I don’t know anyone who hates a nice day. At the most obvious level, a nice day usually refers to the weather. Typically, it is warm and sunshiny. In the part of the country I live, nice days can happen in the spring---at least the first nice days we identify. Certainly there are many nice days in the summer. And by summer standards, many of those “nice days” we claimed in the spring would not be true. In the spring a nice day is likely declared if it reaches the 50-degree mark. In the summer that might well be a lousy day!
Fall weather if often the favorite season for many folks. Fall days sometimes are not as hot as the summer folks just survived. And fall inevitably brings the colors that everyone enjoys. I think people may enjoy the nice days of fall because we know we are sitting ducks for the impending weather that winter brings. I am pretty aware of weather. I attribute this to growing up on a farm, but I am not at all sure there is any correlation.
I do know growing up on a farm I learned to read the skies. This was long before the Weather Channel and radar and all the technologies of our current age. I might have caught some weather forecast on the early morning radio or read some newspaper projection, but I figured I had as much chance being right as those prognosticators. I spent much of every day in the outside. I was exposed to the weather and I learned to take whatever it was. Of course, this did not mean if it were raining, I had to stand in the rain.
All this relates to my work now as a college professor. I have not forgotten weather. I am still pretty in tune with it. My early morning walk to get coffee gives me a chance to sense how cold it is, the humidity, whether there are clouds, a full moon, etc. I quickly know the direction from which the wind blows and what that usually portends. Weather is like a hobby now. It rarely affects what I do. Classes are not cancelled if it rains!
But rain does affect how students feel about things. Crummy weather brings out the grumpiness in students and my colleagues alike. Cold snowy weather compounds the growling. Strong winds are a curse to hairstyles and umbrellas. But somehow we march on. And then comes a nice day. If we are lucky, there is a string of nice days. The grumpiness subsides. I never heard anyone curse a nice day!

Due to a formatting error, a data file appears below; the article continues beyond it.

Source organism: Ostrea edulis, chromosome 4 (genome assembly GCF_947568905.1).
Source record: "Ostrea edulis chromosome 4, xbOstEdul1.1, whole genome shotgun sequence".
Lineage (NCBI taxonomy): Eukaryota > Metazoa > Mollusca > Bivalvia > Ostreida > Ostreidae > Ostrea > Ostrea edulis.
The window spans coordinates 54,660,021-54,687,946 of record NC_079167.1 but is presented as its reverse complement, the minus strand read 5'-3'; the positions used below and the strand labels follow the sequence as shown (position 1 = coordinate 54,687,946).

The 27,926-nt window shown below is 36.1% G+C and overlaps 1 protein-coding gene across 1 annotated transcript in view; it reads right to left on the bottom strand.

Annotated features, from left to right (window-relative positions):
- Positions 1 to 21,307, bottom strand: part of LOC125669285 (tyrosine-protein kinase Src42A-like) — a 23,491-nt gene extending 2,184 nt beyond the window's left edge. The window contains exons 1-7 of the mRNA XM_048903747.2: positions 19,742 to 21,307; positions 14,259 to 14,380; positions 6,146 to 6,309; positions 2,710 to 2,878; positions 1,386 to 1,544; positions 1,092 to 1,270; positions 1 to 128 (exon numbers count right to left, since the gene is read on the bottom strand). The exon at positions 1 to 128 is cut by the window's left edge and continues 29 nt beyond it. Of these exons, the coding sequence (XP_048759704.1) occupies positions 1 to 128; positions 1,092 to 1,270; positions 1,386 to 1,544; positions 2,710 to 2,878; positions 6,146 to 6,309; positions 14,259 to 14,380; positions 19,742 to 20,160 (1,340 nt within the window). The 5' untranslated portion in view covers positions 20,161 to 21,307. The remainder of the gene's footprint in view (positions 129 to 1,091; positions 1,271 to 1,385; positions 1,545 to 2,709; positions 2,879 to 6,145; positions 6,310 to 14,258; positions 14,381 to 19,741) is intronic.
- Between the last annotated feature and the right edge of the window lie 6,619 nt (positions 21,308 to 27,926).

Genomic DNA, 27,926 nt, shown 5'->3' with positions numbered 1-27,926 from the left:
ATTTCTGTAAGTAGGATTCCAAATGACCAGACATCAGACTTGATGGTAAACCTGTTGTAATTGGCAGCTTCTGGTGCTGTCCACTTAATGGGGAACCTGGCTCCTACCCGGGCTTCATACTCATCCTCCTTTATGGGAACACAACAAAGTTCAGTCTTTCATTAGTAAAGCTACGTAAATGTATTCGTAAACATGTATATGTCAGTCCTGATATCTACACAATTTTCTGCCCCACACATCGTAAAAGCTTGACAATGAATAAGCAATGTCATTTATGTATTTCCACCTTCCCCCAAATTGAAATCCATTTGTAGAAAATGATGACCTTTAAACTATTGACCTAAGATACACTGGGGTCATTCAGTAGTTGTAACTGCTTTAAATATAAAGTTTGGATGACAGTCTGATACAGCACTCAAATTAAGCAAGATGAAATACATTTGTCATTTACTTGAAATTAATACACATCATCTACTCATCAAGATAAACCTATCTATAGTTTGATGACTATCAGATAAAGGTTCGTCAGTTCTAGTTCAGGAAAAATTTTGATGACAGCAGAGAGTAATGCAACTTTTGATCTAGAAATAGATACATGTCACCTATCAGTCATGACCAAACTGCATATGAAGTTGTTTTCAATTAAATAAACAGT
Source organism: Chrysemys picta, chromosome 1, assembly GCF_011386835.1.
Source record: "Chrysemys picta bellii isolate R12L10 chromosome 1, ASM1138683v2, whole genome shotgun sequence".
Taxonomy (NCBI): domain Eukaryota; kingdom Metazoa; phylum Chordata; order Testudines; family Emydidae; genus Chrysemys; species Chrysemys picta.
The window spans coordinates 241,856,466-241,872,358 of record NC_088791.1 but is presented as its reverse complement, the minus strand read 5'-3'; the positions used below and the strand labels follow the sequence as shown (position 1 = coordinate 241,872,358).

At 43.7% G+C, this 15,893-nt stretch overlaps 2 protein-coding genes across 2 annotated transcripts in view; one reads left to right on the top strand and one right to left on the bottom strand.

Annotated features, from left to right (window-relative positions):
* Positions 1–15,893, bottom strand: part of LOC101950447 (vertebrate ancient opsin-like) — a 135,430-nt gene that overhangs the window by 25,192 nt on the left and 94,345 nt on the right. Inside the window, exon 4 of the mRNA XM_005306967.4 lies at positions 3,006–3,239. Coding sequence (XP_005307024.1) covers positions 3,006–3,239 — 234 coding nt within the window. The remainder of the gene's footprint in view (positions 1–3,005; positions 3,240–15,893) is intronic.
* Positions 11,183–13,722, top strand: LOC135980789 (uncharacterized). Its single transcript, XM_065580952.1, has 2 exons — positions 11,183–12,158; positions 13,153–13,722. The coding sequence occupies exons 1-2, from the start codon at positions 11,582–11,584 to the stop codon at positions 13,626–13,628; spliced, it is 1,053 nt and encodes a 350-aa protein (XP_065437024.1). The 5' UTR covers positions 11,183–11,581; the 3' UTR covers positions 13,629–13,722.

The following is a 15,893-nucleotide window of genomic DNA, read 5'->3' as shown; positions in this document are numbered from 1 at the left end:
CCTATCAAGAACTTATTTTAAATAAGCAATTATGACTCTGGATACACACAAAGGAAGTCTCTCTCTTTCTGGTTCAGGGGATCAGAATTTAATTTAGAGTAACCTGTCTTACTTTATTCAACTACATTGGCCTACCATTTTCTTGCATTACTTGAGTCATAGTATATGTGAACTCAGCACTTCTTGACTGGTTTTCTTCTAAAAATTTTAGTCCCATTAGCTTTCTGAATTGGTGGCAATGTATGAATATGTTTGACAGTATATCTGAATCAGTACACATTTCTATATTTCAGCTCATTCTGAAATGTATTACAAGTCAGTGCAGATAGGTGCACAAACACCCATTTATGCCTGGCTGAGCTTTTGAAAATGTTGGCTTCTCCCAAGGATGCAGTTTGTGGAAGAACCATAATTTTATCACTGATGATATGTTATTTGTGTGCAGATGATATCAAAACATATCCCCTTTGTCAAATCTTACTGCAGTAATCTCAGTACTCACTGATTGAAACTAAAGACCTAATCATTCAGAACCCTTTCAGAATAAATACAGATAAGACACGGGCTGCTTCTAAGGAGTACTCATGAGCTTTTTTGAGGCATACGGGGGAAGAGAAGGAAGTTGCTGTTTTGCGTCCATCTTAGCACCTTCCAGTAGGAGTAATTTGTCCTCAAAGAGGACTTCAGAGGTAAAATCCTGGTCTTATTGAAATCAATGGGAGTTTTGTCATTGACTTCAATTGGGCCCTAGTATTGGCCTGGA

There is one predictable for nice days. Students will arrive in the classroom and immediately and in unison beg, “Can we go outside today?” Of course, they just came in from being outside and will go back outside when the class is finished. What they mean, of course, is they want the class to meet outside. The implication is they could finally enjoy the class if it were held outside! I guess that makes class and bad weather a double whammy!
My usual response is not very satisfactory. I tell them if we were to go outside, we would not mess that up by having class! That does not mean we could not have the class outside. Everything we talk about in a class discussion could happen out there. I am aware, many fewer notes would be taken. I don’t use PowerPoint, so that would not be sacrificed. So why do I care where we have class?
It is all a matter of attention and attentiveness. I am pretty confident we cannot be attentive to more than one thing at a time. We can be aware of more than one thing. I can eat with a friend in a noisy restaurant. I am aware of my friend and so much more. But I am attentive to my friend. The same goes with class. For me it is either the material of the class or the nice day outside. Both are important; the question is to what do I want to be attentive? I figure a class lasts fifty minutes. A nice day lasts---well a whole day.
A nice day is a gift of God, as I see it. And in a way, my life, my brain and abilities are also gifts of God. I don’t want to squander any of these gifts. But some gifts require more effort. Some gifts need to be developed. That’s the difference. Nice days are a pure gift. Nothing I do develops the day. I can’t concentrate and add a few degrees. But my mind and that of the students can be cultivated and developed. To do that effectively means staying inside.
But I always am willing to keep the surprise available. Sometimes when I am met with the clamor to “go outside for class,” I reply that would be a waste of a nice day. I suggest we throw aside the class for the day and actually go outside, be as attentive as we can and actually enjoy fully the gift of God. Often this is harder than it sounds. Many of us don’t even know how to do very well the nice days we are given.
Too often we are not really attentive. I watch folks walking with minds focused on their cell phones in the midst of the nicest day we have had for weeks. This leads to spiritual queries: if I am given a nice day, am I attentive enough actually to be aware appreciate it? That is my spiritual work of the day.